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NIAA Leaders named among other veterinarians to Ag Secretary's Animal Health Advisory Committee

Agriculture Secretary Tom Vilsack recently announced the members of the Secretary’s Advisory Committee on Animal Health.

Among those who have been appointed to serve on the committee through June 2017 are a few NIAA leaders. Dr. Mark J. Engle, technical services manager, swine business unit, for Merck Animal Health and Dr. Annette Jones, state veterinarian and director of animal health and food safety services from California. Jones is Past Chairman of the Board and Engle currently serves on the Board of Directors.

The committee will provide outside perspectives on U.S. Department of Agriculture strategies, policies and programs to prevent, control and/or eradicate animal health diseases, according to a USDA news release. The committee also will lead broader dialogue on public health concerns and the stability of the livestock economies, the release said.

The committee’s next meeting will take place in the coming months.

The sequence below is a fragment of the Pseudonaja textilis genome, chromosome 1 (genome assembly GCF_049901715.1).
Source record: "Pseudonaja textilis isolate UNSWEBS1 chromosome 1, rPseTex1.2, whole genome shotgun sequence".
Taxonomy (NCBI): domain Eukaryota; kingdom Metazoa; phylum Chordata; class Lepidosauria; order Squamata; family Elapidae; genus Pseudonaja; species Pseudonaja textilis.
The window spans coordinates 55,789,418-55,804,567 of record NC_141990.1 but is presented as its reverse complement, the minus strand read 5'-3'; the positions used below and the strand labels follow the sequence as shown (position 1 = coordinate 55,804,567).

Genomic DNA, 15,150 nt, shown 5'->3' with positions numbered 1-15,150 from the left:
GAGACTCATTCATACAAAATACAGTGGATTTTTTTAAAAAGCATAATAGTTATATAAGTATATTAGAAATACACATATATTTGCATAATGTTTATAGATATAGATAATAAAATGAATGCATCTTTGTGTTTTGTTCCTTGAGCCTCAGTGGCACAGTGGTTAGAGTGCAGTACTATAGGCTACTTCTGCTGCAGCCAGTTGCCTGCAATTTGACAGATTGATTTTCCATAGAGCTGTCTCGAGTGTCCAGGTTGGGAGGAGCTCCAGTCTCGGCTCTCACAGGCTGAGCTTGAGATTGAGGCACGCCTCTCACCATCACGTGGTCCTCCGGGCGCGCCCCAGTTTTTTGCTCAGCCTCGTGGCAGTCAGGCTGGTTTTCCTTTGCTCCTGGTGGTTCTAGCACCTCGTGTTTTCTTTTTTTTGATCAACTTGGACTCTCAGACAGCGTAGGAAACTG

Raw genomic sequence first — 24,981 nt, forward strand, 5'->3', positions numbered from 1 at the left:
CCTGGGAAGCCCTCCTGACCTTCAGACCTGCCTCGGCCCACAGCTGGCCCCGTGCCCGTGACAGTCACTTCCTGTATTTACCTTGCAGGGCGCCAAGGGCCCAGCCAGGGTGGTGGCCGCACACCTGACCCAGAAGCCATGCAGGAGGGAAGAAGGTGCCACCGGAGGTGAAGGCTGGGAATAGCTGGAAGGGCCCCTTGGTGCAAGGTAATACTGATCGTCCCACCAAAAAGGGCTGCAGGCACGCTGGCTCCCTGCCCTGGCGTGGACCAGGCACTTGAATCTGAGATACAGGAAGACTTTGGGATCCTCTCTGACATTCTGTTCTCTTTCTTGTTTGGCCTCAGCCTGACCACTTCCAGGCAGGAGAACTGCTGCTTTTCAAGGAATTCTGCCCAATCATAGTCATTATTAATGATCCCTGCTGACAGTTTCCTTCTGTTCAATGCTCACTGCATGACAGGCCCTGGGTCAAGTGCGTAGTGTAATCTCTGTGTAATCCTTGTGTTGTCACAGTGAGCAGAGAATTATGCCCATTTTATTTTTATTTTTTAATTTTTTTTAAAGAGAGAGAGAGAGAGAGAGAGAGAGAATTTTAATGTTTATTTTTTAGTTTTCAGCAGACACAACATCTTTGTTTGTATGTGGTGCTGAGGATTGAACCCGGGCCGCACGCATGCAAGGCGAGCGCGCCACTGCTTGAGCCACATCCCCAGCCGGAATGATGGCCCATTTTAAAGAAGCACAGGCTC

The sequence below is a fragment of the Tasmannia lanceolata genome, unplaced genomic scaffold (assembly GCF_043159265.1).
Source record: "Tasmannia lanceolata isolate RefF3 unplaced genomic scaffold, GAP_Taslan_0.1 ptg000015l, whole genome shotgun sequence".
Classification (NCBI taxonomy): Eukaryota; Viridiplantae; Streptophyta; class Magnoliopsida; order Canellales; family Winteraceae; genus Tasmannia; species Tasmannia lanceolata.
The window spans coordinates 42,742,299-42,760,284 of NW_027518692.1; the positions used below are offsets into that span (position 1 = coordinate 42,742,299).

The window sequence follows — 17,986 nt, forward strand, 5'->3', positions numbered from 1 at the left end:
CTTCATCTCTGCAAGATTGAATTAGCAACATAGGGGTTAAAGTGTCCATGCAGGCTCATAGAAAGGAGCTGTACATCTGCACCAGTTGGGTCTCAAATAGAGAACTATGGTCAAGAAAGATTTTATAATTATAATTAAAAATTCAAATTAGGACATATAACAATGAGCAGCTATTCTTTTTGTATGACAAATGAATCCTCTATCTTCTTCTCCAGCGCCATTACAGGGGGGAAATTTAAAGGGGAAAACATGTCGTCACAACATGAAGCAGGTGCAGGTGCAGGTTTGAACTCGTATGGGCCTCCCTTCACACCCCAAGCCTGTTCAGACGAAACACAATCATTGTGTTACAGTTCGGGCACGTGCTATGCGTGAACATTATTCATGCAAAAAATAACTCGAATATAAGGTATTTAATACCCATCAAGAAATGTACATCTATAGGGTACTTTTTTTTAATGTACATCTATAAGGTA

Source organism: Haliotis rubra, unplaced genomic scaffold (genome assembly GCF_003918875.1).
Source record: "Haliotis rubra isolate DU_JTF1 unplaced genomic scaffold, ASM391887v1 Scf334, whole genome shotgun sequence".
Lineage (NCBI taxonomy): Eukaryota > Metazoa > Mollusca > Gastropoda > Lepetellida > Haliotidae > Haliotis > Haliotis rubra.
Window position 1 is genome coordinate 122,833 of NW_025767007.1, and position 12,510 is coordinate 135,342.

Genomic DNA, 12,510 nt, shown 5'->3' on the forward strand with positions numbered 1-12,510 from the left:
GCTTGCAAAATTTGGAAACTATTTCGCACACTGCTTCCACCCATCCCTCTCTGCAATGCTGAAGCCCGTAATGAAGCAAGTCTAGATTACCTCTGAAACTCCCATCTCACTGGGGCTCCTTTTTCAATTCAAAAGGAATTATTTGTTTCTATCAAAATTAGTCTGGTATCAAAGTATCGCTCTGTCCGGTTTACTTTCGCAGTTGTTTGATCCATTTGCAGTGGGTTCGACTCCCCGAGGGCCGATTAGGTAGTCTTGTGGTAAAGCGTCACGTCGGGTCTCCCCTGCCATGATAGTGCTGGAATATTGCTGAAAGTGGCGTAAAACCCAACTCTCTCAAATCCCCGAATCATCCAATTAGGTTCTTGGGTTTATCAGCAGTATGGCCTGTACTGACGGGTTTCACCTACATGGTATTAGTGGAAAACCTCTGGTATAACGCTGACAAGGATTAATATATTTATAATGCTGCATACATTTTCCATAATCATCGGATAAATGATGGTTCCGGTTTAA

We can keep antibiotics as a precious resource for all creatures

Recently, I presented my views about antibiotic stewardship and the future of antibiotic use in the cattle industry to a group of cattle feeders and was approached to put those thoughts on paper.

Here are some of them.

First, I must give you a couple of my personality quirks. I prefer to do public speaking to writing, so forgive me if this is not a masterpiece. Moreover, I am an eternal optimist and that optimism continues to grow the older I get. I believe in "continuous improvement," and this theme will resonate throughout this article. 

Also, please don't expect many facts and figures in the article. The older and more experienced I get, the more I realize to connect with anyone you first have to connect to their thoughts and biases. Rarely do facts and figures accomplish that connection, at least not by themselves.